This is the first guzzler for Scott Yoo, a ruggedly built iron worker. "I'm an avid hunter and fisherman and love the outdoors," Yoo says. "I heard about this project from a local ranger. I think it's great. I've never had an opportunity to do anything like this before . . . give something back."
After climbing several dry waterfalls, we hear the sound of a cement mixer and know we are near the work site. We turn around to see where we came from. It was quite a climb. The view from the top is spectacular.
Down the canyon, we see the last of the group, steadily making their way up. Bettie Carter, a Girl Scout leader from Bishop, with members of Troop 61 (including her daughter Jennifer) come into sight as they round a boulder on the trail below. "This is great for the girls," Carter says. "They're doing it as a community service project."
Below them, the Scott and Remender youngsters are slowly scaling a slope of loose rock, under their fathers' careful guidance and encouragement.
At the site, Yoo sees a place he is needed, picks up a shovel and joins in. Eleventh-grader Shannon Bishop asks what took the others so long. "I was the third person to make it to the top," she says. Merl Felker reached the top five minutes ahead of most volunteers and is already mixing cement.
A guzzler is engineered to catch rainwater run-off before it disappears into the desert sands. To accomplish this, a shallow cement-and-rock dam is built across a narrow gorge. The dam is sometimes augmented by a large, rubberized ground cloth, which also acts as a rainwater collector.
Man-made Water Hole
From the dam and the collection cloth, a three-inch pipeline is run to large, plastic storage tanks. From the storage tanks, the pipeline continues to a large, 2,100-gallon, saucer-shaped drinker, which has a lid to prevent evaporation. A one-foot hole, at the edge of the lid, provides animals access to the water. The saucer has a built-in ramp which leads to the hole to allow small animals, such as deer mice, to escape should they accidentally fall in.
The areas where the storage tanks and drinker will eventually rest must be leveled. This requires the use of picks, shovels and even sledge hammers. Solid rock often has to be chipped away and sometimes even blasted.
Occasionally fill dirt is needed. Dirt, water, cement, small rocks and sand are moved from one place to the next by long bucket brigades of men, women and children. All jobs are unisex, and if a 5-year-old wants to try taking a lick at a rock with a sledge, people give him room.
"The first guzzler installed was kind of a plumber's nightmare. It took days to construct," Coombes recalls. "We are a lot better organized now. If we get enough volunteers we can install one in five hours, and nobody has to work very hard."
"You couldn't pay me to do this work," says Mary Edmunds, a regular volunteer from Hermosa Beach, as she carries rocks to an area where fill is needed. "But I'll do it for free because I believe in the cause."
"Volunteers are the key to the entire project. Fish & Game just doesn't have the money," Don Jones emphasizes. "There's the cost of the materials themselves and then getting all this stuff into these remote sites."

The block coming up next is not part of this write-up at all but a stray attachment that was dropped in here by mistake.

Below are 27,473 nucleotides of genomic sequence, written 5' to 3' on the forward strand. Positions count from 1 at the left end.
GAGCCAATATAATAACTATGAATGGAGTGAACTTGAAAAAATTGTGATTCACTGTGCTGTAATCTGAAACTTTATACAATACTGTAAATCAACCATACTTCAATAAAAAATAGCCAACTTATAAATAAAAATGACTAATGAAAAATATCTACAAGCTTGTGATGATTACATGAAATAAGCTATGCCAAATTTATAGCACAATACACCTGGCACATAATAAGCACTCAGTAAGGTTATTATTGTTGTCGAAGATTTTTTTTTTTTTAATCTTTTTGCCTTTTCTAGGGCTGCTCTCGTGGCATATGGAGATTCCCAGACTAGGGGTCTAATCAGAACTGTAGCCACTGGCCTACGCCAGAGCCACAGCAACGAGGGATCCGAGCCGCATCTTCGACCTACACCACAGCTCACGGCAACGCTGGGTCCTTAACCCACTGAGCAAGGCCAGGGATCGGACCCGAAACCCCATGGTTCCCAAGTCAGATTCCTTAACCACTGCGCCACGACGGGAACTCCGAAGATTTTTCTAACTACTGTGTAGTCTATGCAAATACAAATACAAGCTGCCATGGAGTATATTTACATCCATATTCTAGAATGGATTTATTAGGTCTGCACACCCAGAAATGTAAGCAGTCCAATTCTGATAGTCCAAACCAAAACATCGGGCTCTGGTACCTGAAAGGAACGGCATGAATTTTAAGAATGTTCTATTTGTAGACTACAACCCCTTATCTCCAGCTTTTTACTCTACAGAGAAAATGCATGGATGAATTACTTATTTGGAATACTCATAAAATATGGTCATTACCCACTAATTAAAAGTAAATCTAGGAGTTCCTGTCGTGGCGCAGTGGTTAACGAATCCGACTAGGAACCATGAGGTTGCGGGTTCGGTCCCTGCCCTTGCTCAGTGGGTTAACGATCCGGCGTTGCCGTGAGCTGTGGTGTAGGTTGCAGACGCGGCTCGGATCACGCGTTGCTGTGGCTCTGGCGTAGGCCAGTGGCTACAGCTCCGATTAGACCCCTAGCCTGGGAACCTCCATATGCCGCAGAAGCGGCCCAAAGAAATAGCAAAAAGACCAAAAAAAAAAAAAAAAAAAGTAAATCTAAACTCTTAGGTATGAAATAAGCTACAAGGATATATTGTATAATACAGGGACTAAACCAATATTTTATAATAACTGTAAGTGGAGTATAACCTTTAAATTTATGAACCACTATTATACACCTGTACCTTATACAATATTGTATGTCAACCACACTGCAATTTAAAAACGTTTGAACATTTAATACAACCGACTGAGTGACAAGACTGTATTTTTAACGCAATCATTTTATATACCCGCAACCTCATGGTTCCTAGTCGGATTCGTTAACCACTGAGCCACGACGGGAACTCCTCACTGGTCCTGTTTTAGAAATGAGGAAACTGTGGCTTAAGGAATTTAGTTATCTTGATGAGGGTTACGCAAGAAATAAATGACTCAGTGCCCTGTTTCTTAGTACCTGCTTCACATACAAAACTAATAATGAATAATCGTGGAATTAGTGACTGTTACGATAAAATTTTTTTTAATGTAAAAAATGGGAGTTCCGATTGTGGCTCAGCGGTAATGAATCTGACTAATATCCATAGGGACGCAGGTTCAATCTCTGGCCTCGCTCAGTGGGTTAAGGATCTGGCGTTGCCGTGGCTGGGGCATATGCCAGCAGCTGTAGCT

Getting the "stuff"--including cement mixer, generator, cement, storage tanks, sledge hammers, shovels and picks--into the site is done by helicopter. From the beginning, that job has been contracted to Landell's Aviation of Desert Hot Springs. The pilots and especially Elaine Landell, widow of Don Landell, often work alongside the volunteers. "I care about the project," she says. "So did Don. It goes beyond business."
Last season, during a routine reconnaissance flight to find suitable guzzler sites, a helicopter crashed. Don Landell, owner of Landell's Aviation, and Jim Bicket, wildlife biologist for the Bureau of Land Management, were killed. Badly injured was Dick Weaver, a Fish & Game biologist who did the original bighorn sheep survey on which the guzzler project was based.
Still on crutches from the accident, Weaver makes almost every guzzler building project. "It's my job," Weaver says. "The volunteers are the ones that make the project work, though."
After a hard but satisfying day's work, we hike back down. Back at camp, the Scott and Remender children start a game of tag.
We clean up, cook dinner and then sit around a campfire sipping hot rum toddies, singing and talking. Robin Ornelas, a kindergarten teacher, shows off a sun-bleached badger skull she found on the hike down. Tenth-grader Kristina Adams tells how she and the Don LaVoies took a shortcut on the way down and used a rope to lower her down a 15-foot waterfall.
One by one, people who can't keep their eyes open any longer drift off to the comfort and warmth of their sleeping bags. From there, they look at the stars in the pristine desert sky and know they have accomplished something important.
Sunday is a day of rest.
Persons interested in volunteering for one of the guzzler projects should call the California Department of Fish & Game at (213) 590 - 5158, and ask for Lilani Park, who will send a list of projects complete with directions, maps, a list of essential gear and information about how difficult the trip is. The next outing is Jan. 16-17.... Bring a log for the fire.